A legal question was recently posted on the site:

What permissions do I need to write a non-fiction book based on personal interviews?

There are currently two answers, one that points out the potential problems the question author may face and highlights the importance of getting actual, real legal advice from a lawyer; the other answer a more speculative one that adds little of value.

In 2010, the site decided that legal questions should be allowed here. Well and good, and the only reason to disallow a legal question would be for the usual Stack Exchange reasons: Chatty, open-ended questions, and so on.

However...I have never seen one of these questions answered by an actual lawyer, here or on any other Stack Exchange site. The best answers always boil down to "ask a lawyer". And I'm uncomfortable dispensing legal advice over the internet, where the person answering almost never has all the facts.

My question:

Has anyone found these questions useful? Are they useful to anyone aside from the OP?

If the only way to answer a legal question is to say "please consult a lawyer", what value do these questions add to the site? Should we close these questions on sight, edit them into a better form (if so, what would that be?), or, if they do add value to ste site, should we leave them as they are?

3 Answers 3


I've both asked and answered legal or legal-ish questions, and I find them helpful.

All such questions and answers acknowledge that SE isn't a source of actual legal advice. However, what such questions accomplish is to familiarize OP with the central legal concepts and elements that his issue needs to deal with. For example, amateur writers may not be familiar with contract law, and should definitely get legal advice when negotiating a contract, but it's still extremely beneficial for them to know the basic rights that are commonly negotiated over.

The purpose of such questions is to establish familiarity with the topic, not expertise. It helps a writer know what questions to ask of a lawyer. Sometimes they also help make clear what "common practice" to expect, even if specific cases/rulings may differ - e.g., What's "fair use" for borrowing someone else's invented term? .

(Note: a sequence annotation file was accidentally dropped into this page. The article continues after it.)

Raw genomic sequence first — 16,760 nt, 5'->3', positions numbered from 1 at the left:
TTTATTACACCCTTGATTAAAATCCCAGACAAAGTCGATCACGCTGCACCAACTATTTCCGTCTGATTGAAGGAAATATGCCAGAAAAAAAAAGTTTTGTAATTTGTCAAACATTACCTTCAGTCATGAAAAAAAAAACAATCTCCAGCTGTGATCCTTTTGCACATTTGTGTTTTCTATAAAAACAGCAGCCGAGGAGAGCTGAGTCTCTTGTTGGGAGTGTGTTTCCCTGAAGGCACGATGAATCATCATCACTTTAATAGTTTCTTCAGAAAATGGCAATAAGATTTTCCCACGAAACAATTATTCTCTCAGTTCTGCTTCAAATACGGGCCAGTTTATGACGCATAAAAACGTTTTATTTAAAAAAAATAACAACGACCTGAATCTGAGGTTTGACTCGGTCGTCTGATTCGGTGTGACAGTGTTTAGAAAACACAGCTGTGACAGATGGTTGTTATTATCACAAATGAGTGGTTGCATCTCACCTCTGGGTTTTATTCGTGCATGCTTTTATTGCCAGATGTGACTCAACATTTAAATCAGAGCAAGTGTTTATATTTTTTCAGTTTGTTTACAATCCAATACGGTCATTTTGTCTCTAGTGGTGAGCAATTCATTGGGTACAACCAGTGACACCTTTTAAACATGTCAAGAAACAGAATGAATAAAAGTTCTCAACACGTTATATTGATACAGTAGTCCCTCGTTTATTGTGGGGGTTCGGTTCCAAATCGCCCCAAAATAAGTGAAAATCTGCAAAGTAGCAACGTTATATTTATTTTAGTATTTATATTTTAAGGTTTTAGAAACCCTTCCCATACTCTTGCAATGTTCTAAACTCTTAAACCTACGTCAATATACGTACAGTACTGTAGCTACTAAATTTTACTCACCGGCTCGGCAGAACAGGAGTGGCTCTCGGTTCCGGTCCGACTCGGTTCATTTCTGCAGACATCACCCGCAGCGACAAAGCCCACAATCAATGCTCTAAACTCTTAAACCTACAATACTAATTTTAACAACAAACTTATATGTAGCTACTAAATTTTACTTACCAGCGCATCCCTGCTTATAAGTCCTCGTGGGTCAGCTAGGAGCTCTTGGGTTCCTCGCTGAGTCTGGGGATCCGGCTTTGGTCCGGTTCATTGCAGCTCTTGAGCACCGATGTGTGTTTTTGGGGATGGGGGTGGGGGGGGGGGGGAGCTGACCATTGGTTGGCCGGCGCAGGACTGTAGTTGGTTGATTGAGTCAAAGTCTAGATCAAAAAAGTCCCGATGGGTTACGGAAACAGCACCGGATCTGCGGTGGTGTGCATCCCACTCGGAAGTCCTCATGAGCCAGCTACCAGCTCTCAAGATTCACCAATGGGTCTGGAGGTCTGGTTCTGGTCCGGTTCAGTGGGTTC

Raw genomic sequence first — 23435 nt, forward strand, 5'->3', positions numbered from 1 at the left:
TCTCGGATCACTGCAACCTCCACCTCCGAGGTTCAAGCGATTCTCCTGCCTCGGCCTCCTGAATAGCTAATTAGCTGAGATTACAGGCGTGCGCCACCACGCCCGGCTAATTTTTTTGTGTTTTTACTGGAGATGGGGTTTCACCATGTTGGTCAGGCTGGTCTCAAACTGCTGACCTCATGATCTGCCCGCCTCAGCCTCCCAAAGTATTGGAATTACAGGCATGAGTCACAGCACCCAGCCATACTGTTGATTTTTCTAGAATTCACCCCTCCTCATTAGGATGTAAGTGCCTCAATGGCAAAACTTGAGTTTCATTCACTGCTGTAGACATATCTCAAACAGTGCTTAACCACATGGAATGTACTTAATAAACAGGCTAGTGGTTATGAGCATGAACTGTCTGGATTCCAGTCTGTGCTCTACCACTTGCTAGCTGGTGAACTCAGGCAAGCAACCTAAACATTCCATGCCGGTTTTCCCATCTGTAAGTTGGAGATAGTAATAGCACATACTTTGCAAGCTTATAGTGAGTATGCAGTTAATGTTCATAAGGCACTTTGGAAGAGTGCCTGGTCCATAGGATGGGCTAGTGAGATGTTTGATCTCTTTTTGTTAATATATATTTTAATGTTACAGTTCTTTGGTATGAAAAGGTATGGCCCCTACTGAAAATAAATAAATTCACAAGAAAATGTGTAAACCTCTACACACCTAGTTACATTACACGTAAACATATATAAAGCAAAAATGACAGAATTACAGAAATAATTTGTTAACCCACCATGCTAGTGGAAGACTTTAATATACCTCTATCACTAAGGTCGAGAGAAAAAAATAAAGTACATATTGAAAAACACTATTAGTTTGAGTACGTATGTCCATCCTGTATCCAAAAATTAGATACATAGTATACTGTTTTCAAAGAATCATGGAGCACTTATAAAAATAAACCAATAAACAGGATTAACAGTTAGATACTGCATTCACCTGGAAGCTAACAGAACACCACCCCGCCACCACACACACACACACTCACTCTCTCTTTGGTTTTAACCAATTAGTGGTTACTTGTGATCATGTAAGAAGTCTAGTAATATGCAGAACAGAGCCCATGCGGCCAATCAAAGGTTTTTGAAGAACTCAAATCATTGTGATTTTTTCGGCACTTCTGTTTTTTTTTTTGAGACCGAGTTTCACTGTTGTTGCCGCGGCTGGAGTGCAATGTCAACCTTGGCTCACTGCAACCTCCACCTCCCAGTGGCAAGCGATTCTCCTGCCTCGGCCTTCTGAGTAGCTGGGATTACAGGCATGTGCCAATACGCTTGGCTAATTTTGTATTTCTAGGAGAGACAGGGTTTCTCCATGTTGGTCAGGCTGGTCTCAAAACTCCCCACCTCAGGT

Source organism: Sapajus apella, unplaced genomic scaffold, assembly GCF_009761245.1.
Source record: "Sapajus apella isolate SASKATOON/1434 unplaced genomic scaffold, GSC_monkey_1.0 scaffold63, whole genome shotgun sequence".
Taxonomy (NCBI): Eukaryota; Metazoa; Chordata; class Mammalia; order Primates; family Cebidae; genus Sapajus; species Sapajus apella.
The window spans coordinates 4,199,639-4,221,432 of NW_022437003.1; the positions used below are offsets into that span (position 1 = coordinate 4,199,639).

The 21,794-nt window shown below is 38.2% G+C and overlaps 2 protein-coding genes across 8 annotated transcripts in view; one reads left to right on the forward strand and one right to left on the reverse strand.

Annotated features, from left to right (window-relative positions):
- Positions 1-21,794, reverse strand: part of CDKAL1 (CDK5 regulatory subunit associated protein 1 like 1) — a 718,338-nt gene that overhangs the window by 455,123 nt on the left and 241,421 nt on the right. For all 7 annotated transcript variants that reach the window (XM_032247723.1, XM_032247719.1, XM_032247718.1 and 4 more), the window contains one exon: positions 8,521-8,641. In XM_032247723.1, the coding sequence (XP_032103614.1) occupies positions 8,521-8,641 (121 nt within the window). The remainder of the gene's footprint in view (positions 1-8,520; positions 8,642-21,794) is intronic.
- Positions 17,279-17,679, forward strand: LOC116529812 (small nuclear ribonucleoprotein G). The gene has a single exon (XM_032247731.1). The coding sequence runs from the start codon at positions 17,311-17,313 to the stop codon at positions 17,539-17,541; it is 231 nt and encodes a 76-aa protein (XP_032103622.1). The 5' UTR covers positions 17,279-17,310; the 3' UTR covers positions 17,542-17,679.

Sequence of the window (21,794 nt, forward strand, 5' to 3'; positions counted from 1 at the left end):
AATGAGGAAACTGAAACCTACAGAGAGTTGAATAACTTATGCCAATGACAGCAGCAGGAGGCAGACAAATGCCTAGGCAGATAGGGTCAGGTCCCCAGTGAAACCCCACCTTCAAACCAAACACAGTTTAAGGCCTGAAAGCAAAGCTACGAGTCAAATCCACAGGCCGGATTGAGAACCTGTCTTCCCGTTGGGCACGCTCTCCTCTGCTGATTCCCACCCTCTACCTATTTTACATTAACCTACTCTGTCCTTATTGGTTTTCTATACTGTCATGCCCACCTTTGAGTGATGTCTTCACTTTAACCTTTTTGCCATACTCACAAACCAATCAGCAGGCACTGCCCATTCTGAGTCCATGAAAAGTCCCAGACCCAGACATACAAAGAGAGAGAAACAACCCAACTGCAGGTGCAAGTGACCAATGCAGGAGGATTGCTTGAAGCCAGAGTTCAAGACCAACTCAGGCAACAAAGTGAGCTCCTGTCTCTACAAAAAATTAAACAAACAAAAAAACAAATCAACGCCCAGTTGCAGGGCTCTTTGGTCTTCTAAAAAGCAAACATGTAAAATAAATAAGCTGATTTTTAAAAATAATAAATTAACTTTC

Well, even if a lawyer answers them here, it wouldn't be reliable legal advice on which the OP can count on. As long as you do not pay the lawyer, he will only make unspecific general statements. (He has to do that.)

But I always looked at these questions as "do not scare them away". If we delete their legal questions, it is unlikely that they ask their other questions here.

Besides that, it is good to clarify what you really want to know. With our answers (and maybe links to other resources) we can help the OP to make it clearer for him what he needs to ask if he hires a lawyer.

The question you linked to is much too broad to answer concisely for a lawyer. The OP should offer more details to nail it down and I hope he got some information here to fulfill that task.

So I still consider these question useful, even though I shout at them "GET A LAWYER!".


The easiest way to make legal questions "appropriate for the site is to cast them in historical (that is factual) perspective.

For instance, the question cited in the question might be cast as "What permissions have people gotten in the past (rather than "need to get") to write a non-fiction book based on personal interviews?

I cast one of my own questions this way:

What was the legal doctrine or standard that made the following acceptable?

Obviously, someone got clearance based on such-and-such legal theory. So what did they do and why?

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